Eleanor & Park
By Rainbow Rowell
(St. Martin’s Griffin, Hardcover, 9781250012579, February 2013, 336pp.)
The Short of It:
You know when you were in school and drew hearts all over everything to express your love for a particular thing or person? Well, if I could actually bring myself to write in a book, there would be hearts all over this one.
The Rest of It:
Eleanor, an awkward, “big girl” with crazy red hair, lives at home with her numerous siblings, her mother and her abusive stepfather. She’s poor. Poor enough to learn how to make do with what she has, and often, what she has is very little. Her crazy outfits make her the butt of everyone’s jokes and the morning bus ride to school is made worse by the fact that no one wants to sit next to her.
However, none of this goes unnoticed by Park. Park observes Eleanor from afar, before offering up the seat next to him. Half-Korean and in a circle of his own, Park is not popular, but not unpopular either. He’s able to blend, mostly because he grew up with these kids. There is a degree of respect for him, so once Eleanor accepts the next to him, the atmosphere changes ever so slightly. Hesitant to talk at first, the two bond over comic books. When Park notices that she’s reading his comic books as they lay open in his lap, he begins to bring them just for her. What happens next is nothing short of magic. These two unlikely characters forge a friendship, which eventually becomes love. Through music and comic books, they come together and once Park gets close enough to know Eleanor’s true story, he does everything in his power to save her.
Sometimes, I think the success of a book comes down to how well an author captures a feeling. Reading this book was like living my high school years all over again and I mean that in a good way. Even with all of the teen angst, the high school years are the ones that stick with you. Am I right? Good, bad, ugly. It’s the stuff of memories and that is why I enjoyed this book so much. Rowell’s ability to strip the characters down to their most vulnerable state is what makes this book so readable and probably why the characters felt so real to me.
I loved Eleanor’s awkwardness but I think I loved Park’s pragmatic approach to life even more. And his parents? So awesome. Loving, supportive parents who aren’t perfect. Sure, there was a heavy dose of sap when it came to the romance itself, but that’s how it is when you are young. You can’t wait to see each other and you do nothing but obsess about it until you do. Rowell captures it all beautifully.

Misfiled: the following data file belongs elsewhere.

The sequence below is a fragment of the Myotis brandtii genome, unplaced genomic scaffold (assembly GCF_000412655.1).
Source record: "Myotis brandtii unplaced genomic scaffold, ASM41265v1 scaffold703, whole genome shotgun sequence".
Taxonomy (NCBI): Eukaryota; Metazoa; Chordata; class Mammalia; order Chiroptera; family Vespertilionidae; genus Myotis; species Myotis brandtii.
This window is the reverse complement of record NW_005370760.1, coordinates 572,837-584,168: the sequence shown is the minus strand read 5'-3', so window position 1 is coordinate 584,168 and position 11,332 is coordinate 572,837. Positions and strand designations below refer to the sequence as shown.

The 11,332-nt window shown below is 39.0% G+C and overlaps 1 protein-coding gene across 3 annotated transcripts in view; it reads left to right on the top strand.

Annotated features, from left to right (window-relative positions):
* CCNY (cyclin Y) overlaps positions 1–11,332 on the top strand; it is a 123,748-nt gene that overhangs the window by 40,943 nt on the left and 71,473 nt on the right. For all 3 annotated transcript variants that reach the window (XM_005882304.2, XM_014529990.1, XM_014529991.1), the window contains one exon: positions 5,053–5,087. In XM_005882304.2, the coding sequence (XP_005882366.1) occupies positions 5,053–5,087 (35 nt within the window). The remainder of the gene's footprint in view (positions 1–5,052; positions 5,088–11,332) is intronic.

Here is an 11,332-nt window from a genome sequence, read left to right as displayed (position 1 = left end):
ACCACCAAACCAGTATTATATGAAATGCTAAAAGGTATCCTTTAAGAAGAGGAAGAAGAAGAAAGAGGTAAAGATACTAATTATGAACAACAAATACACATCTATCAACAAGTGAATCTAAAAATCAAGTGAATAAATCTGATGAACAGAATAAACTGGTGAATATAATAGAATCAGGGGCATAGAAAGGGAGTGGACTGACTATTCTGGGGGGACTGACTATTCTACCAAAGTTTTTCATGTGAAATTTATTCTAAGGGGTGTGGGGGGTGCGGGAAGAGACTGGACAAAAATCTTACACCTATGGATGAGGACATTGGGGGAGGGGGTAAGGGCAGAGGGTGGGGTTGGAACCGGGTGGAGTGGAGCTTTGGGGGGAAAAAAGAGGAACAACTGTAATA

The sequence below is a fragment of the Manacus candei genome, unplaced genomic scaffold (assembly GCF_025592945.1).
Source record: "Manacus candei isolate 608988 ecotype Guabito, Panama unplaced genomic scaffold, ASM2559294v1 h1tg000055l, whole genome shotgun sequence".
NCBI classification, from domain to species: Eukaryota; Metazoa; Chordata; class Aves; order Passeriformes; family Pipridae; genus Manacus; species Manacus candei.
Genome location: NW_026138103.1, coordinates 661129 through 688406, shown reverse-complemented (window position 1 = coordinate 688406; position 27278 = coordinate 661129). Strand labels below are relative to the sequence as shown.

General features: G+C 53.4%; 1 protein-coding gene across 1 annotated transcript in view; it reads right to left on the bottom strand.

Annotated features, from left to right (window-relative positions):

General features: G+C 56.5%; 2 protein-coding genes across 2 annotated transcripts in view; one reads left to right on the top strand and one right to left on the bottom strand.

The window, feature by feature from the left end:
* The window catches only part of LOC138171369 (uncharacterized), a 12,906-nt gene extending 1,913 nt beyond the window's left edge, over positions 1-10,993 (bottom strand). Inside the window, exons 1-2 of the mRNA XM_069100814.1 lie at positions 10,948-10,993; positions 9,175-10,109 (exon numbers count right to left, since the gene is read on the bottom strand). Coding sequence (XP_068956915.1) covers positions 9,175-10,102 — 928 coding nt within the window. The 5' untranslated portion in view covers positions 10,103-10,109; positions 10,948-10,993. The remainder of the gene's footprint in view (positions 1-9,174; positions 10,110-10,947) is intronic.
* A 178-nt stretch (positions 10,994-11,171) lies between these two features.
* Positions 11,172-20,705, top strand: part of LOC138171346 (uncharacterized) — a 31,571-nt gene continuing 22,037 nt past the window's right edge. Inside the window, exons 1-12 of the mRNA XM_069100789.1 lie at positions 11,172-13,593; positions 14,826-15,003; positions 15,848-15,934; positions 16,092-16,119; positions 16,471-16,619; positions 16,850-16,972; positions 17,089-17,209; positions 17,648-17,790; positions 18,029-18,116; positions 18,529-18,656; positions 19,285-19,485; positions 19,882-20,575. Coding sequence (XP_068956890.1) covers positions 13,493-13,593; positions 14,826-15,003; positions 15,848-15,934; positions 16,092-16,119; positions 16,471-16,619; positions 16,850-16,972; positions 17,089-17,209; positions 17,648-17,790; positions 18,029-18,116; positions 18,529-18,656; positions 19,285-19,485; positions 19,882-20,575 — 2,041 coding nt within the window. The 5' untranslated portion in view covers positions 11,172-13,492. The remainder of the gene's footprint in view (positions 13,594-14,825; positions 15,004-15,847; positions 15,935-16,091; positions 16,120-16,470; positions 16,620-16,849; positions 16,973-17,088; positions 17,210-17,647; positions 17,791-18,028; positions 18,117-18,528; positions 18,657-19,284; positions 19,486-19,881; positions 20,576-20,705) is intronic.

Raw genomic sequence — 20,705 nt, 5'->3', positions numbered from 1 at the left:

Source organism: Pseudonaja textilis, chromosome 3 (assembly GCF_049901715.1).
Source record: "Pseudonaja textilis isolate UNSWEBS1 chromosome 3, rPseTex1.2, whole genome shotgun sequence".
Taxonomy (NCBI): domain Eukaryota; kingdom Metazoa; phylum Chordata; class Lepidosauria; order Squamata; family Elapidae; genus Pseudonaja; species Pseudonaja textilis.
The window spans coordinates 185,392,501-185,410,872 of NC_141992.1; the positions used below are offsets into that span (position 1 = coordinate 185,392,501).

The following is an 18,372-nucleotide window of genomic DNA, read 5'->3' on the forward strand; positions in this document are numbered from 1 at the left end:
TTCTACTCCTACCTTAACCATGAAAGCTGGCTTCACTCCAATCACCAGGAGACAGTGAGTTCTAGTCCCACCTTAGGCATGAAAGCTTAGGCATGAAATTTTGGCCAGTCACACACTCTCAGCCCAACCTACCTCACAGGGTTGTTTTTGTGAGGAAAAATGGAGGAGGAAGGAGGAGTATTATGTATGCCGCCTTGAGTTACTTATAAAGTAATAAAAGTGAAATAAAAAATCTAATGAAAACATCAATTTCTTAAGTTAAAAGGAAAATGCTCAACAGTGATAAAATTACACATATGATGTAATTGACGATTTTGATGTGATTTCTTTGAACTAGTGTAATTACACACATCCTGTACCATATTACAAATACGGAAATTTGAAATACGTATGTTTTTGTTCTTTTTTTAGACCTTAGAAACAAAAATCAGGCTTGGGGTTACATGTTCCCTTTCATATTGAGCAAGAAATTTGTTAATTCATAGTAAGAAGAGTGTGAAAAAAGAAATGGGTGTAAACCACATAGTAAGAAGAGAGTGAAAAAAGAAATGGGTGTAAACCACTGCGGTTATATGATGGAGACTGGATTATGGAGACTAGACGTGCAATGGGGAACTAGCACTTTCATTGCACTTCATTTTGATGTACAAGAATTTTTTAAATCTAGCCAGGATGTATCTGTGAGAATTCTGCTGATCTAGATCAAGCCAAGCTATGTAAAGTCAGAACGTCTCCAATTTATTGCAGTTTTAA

One bonus to reading this book is that it’s set in the 80’s and the musical references are like whipped cream added to a sundae. Delightful! I grew up in the 80’s so that entire decade is near and dear to my heart but this book has a little something for everyone. I highly recommend it.
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12 thoughts on “Review: Eleanor & Park”
Yay! I’m so glad you enjoyed this one – I loved it!! E&P is such a great read. I loved all the music references – who doesn’t love music from the 80s?
Seriously. The 80’s was and is, the best decade for music.
I have got to read this one! I wish I had had a Park in middle/high school. Would have made things easier for me. I love the part where you say you wish you could have written hearts all over the book. Love it!
yes, loved this one as well, especially Park’s parents:)
My best friends in junior high were Chines and Korean and I spent a lot of time at their houses. Park’s mother reminded me of those times. The well-meaning interjections were never appreciated at the time, but looking back, I have to say I miss them a little bit. My parents were not arrived all that often so they became an extension of my own family whether they knew it or not. Even the older brother that used to yell at me all the time. LOL.
I just felt like there was not one word in this book that was wasted. Any one who’s ever been a teenager in love should be able to relate to this book.
I agree. There were times when I just kept reading the same line over and over just because of how well structured or how beautiful the words sounded. Did you know her new book, Landline comes out in July???
I haven’t read Rainbow’s books yet but I’m going to get there!
She usually writes for a younger audience and I think for that reason, I’ve put her books off but man, I am glad I finally broke down and read one. I can’t wait to read her backlist (Fangirl and Attachments) and her new one, Landline, comes out in July and has a really interesting premise.
I usually don’t read romances or novels about high school but 80s music is my weakness, and this is now on my list. Great review, Ti.
I love this one, too. I have Attachments out from the library now. Hoping to get to it!
You said it perfectly. I loved this book for the way it captured the right sentiments and feelings without feeling artificial and unrealistically sappy.